Quinn at the end of the last season found out that she couldn’t have kids and cut her relationship off at the path before he had the chance to reject her, so in the six months that have passed since the show has been shut down, she’s like, “My career is everything,” but her career really needs to be banging [for her] to feel good about that [laughs] and unfortunately right now it’s not. That is what leads her to bring Rachel back to get the show back up and running, so externally there’s this huge drive to not only get Everlasting back up but to build her empire and to become Shonda [laughs] as we say, in order to feel safe professionally but also emotionally. It’s a great professional drive but it’s coming from a very personal wound.

This season sounds quite reactionary to last season. What are the questions you’re hoping to ask this season? The show has always tackled these bigger societal issues, last season looked at liberal allies, gun violence, racial tension. What are you exploring this season?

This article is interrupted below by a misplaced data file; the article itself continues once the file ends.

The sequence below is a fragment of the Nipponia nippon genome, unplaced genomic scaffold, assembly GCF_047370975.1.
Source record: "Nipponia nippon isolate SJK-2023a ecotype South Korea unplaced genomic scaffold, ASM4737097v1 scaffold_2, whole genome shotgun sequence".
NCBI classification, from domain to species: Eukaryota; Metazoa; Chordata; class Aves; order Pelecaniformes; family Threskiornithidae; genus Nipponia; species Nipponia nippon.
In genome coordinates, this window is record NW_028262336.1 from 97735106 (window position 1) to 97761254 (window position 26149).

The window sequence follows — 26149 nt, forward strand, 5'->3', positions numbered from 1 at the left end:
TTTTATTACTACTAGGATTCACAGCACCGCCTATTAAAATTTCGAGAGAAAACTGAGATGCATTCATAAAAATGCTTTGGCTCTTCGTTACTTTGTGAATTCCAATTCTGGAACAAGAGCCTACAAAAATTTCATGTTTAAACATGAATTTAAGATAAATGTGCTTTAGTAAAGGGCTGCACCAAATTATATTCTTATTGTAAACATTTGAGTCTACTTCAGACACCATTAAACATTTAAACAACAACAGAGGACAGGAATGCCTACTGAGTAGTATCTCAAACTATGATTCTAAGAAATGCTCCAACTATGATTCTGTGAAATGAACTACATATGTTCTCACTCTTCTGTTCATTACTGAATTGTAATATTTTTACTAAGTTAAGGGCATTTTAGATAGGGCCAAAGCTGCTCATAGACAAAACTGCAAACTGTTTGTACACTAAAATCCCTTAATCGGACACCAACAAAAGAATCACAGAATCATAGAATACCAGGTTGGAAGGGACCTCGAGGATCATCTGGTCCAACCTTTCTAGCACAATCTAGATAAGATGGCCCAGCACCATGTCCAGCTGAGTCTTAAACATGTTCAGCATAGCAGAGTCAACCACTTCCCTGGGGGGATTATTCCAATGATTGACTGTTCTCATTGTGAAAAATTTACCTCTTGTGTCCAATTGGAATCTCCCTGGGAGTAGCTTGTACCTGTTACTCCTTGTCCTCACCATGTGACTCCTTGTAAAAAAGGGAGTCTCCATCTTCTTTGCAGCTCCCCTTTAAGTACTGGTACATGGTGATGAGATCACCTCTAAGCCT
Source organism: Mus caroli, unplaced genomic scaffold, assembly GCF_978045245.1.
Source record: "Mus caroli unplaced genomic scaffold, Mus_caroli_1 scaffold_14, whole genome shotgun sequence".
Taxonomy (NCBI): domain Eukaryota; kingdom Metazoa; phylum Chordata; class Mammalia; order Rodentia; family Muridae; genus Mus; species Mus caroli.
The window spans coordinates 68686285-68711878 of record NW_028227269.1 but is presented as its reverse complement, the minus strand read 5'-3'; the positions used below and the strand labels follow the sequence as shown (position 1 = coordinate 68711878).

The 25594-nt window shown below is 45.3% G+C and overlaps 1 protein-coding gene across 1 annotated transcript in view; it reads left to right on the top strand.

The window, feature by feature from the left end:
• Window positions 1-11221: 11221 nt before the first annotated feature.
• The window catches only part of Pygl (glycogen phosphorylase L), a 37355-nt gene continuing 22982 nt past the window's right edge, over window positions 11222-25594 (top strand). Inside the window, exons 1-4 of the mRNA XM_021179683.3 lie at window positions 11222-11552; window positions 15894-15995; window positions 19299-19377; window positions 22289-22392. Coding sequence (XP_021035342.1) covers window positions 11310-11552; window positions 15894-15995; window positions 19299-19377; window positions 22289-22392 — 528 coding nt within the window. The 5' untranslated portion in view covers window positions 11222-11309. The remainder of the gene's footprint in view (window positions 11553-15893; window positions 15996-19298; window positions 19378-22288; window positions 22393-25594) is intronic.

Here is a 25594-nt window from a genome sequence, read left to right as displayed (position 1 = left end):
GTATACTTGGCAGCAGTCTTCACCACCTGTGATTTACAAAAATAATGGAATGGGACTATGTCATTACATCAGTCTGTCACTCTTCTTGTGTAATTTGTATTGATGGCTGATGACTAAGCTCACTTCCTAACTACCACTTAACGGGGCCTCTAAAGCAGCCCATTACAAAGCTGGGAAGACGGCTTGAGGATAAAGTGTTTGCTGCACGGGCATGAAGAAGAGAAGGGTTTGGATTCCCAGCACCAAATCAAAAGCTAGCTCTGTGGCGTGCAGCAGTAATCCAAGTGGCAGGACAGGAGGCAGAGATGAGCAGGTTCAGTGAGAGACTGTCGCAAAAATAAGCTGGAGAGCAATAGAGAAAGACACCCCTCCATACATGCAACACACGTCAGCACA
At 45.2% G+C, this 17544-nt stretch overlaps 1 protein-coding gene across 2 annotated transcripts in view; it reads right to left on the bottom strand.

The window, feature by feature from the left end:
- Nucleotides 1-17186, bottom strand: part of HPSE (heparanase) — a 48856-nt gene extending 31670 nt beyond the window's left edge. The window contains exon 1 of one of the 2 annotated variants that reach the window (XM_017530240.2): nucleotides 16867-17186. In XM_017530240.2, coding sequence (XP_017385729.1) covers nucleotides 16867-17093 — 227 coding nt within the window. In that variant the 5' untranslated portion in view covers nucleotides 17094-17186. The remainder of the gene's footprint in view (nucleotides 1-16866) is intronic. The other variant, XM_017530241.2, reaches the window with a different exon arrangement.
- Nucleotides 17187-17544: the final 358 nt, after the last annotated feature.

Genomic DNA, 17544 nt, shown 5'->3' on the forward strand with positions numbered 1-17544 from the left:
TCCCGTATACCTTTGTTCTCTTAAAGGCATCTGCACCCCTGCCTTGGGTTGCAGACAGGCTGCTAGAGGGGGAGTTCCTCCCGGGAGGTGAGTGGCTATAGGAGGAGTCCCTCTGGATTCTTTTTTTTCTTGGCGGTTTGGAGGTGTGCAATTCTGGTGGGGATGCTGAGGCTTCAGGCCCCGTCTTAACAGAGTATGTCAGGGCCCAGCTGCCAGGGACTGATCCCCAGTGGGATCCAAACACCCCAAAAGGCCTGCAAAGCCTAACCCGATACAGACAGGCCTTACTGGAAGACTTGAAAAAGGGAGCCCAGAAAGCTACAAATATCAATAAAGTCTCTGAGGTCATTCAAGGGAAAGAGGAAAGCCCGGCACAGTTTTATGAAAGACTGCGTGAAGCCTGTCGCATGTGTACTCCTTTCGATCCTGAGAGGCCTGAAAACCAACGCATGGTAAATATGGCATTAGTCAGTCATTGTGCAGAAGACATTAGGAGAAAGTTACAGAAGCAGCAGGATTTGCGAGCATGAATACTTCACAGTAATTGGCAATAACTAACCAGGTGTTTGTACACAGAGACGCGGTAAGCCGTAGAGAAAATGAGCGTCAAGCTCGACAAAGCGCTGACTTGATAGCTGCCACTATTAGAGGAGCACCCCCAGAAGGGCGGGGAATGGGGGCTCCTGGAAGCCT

Serena is in that all too familiar predicament where you’re in your early 30s and you’re doing really well at work and you’re rising up the ladder, yet for Serena, the higher she goes up the ladder, the harder it is, she’s finding, to find a man.

And why is that? What are the expectations that our society puts on women in terms of what is attractive, and how you’re supposed to behave on a date, versus how you’re supposed to behave at work? There’s a lot of sort of “You go girl!” and “You demand your raise!” and all this stuff about how you’re supposed to act at work but then you’re expected to turn into a completely different person when you’re on a date. How do you reconcile these demands and these expectations that women be perfect and never make mistakes?

So Sarah [Gertrude Shapiro, co-creator of UnREAL] and I both, when we started writing this season before the [2016 presidential] election results, we really saw all of the vitriol that [Hillary Clinton] faced on the campaign trail, and it became very clear to me that there is nothing scarier to a lot of America than a smart, strong woman. And I thought, “Why is that?” It’s a big question we’re asking this season.

Credit: James Dittiger/Lifetime

So tell me a little more about this season of Everlasting. I’m assuming it was inspired by The Bachelorette, but what can you tell me about Serena’s contestants and what makes having a pool of male contestants different?